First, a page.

Dementia in Society

Dementia is a deterioration of cognitive function that begins with mild cognitive impairment, which appears just like forgetfulness, and eventually ends in death.

There are many causes of the disease such as stroke, chronic alcohol abuse and Alzheimer’s but there is no way to reverse the damage of the brain’s degeneration.

Dr. Mario D. Garrett of San Diego State University’s School of Social Work discusses the social impacts of dementia, such as the way dementia is classified by institutions and even the errors he has found in the way dementia is perceived.

Watch “Brain Fitness: Social Aspects of Dementia and Mild Cognitive Impairment – Research on Aging”  from the Stein Institute for Research on Aging to hear Garrett explain the revolution in dementia studies and the necessity for dementia victims to have social interaction.

Watch this other video on Dementia with Dr. Berneet Kaur.

Say that again? Hope for Age-Related Hearing Loss

One in ten Americans is affected by hearing loss significant enough to make them seek treatment.

Dr. Allen Ryan, professor of surgery and professor of neurosciences at UC San Diego’s School of Medicine, presents “New Methods for the Treatment of Hearing and Balance Disorders,” in which he reveals his research for potential treatments of hearing loss.

Watch as Ryan explains the inner workings of the ear, what exactly goes wrong to cause hearing loss, and his work with mice that might lead to a cure.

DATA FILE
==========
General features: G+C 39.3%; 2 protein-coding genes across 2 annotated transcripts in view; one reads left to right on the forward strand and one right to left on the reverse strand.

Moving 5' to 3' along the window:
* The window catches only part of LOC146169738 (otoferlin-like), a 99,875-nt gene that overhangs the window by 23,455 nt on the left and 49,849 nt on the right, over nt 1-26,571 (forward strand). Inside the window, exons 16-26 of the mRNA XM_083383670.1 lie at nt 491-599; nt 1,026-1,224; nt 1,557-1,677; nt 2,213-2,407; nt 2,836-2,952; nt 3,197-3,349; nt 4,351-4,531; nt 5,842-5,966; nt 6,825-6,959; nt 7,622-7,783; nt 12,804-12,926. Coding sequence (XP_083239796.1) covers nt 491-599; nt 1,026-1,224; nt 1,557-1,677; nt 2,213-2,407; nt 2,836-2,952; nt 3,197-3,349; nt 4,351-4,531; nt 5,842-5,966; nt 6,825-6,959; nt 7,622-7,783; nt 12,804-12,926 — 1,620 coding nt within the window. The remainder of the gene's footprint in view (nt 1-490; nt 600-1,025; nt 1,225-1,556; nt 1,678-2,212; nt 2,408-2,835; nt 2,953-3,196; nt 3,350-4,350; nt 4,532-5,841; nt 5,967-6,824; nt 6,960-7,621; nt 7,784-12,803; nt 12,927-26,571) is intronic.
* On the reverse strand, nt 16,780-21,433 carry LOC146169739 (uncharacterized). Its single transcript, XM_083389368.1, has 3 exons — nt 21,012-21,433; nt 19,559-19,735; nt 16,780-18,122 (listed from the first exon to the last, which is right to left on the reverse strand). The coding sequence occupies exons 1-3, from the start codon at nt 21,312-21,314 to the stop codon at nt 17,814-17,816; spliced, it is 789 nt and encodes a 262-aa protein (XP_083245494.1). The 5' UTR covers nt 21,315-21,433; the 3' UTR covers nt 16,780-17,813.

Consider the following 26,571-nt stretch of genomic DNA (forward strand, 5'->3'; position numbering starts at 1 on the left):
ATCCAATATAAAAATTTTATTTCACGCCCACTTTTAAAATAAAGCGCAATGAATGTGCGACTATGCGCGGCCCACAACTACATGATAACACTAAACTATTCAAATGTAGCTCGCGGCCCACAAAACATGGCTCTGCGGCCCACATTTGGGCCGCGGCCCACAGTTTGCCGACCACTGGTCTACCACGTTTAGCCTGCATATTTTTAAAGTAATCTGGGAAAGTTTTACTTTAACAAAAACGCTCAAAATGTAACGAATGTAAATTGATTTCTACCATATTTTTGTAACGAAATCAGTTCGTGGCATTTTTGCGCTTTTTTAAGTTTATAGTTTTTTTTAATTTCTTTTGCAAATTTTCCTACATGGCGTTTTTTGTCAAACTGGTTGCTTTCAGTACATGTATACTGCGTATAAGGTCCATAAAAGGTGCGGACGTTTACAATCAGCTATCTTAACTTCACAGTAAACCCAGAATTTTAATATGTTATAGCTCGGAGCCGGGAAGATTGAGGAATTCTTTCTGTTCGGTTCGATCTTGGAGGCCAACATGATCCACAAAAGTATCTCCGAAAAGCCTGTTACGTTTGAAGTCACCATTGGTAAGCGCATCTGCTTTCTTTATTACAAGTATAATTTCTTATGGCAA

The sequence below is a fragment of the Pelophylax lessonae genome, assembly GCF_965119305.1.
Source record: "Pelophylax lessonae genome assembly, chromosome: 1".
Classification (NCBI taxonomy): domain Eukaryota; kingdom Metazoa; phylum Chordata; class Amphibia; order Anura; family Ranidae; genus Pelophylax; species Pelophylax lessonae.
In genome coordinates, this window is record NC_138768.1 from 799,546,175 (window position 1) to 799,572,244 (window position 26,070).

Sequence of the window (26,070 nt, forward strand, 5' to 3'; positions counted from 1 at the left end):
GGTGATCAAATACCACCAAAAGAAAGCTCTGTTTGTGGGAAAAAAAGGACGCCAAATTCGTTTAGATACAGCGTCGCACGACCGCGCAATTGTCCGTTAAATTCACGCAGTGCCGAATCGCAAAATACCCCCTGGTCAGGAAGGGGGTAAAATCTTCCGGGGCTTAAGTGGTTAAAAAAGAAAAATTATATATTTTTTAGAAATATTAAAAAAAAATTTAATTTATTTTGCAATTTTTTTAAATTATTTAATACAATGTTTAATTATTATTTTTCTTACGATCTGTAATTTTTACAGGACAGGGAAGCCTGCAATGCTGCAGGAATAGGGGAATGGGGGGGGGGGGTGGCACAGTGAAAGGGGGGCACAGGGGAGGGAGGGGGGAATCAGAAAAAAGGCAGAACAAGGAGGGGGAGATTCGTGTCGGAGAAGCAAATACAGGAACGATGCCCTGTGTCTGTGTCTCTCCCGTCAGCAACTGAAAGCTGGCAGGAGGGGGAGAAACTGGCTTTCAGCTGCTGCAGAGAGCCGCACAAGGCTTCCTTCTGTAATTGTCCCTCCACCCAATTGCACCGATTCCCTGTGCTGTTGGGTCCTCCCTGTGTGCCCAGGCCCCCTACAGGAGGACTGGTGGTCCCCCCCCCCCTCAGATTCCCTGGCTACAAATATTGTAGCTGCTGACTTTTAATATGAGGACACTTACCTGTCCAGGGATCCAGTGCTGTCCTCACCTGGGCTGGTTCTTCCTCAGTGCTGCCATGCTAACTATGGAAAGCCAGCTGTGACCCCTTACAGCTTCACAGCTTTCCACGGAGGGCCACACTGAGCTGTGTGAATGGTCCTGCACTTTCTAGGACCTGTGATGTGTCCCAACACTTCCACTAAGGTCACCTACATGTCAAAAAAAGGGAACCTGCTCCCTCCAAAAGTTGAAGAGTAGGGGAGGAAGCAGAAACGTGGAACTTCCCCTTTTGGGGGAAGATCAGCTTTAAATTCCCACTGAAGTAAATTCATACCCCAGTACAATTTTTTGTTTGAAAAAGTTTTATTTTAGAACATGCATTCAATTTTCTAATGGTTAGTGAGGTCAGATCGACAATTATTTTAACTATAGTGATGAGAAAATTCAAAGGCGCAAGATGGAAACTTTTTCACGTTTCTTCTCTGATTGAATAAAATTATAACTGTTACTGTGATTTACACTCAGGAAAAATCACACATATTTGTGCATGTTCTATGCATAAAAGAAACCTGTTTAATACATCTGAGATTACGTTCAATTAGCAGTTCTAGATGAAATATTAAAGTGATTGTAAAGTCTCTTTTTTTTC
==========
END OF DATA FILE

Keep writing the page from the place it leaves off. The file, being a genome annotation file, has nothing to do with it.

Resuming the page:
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Alzheimer’s Prevention Program: Keep Your Brain Healthy for the Rest of Your Life

Someone in America is diagnosed with Alzheimer’s every 68 seconds. Is there a way to keep this disease at bay?

Dr. Gary Small, a professor of psychiatry and director of the UCLA Longevity Center at the Semel Institute for Neuroscience & Human Behavior, suggests there may be.

In “Alzheimer’s Prevention Program: Keep Your Brain Healthy for the Rest of Your Life,” Dr. Small examines the connection between lifestyle choices and susceptibility and offers physical and mental preventative strategies, including stress relief and cross-training your brain.

The program premieres on UCSD-TV tonight (Feb. 14) at 8pm, or get a jump on your brain betterment by watching it now online.

Also make sure to watch UCTV Prime’s original webseries,“Heartache & Hope: America’s Alzheimer’s Epidemic,” featuring Dr. Small and his UCLA colleagues who’ve made some promising strides in their Alzheimer’s research.

Want more healthy aging help? Check out the other programs from UC San Diego’s Stein Institute for Research on Aging at our website.

Aging and Driving: A Complex Combination

To many senior citizens, driving means much more than having a set of keys. Losing the ability to drive can often impact one’s sense of mobility, freedom and independence.

What are the effects of aging on our ability to drive and how do you know when it’s time to no longer be behind the wheel?

Linda Hill, clinical professor and UC San Diego in the School of Medicine, discusses coping strategies for aging drivers and shares options for those in driving retirement in “Aging and Driving: A Complex Combination,” the latest talk in the Stein Institute for Research on Aging series. The program premieres tonight (Jan. 10) at 8pm and is online now.

Stem Cells and the Future of Medicine

There’s a lot of talk about the promise of stem cells, but do you really understand what’s getting researchers so excited?

Well, now’s your chance to learn from the man who literally wrote the book on it, Lawrence Goldstein, Director of UC San Diego’s Stem Cell Program, and author of Stem Cells for Dummies.

In “Stem Cells and the Future of Medicine,” the latest program from the Stein Institute for Research on Aging, Dr. Goldstein shares the basic principles of stem cells and examines the promise they offer and how they can be safely and effectively employed.

The show premieres tonight (Sept 13) at 8pm on UCSD-TV or you can just go ahead and watch it now online.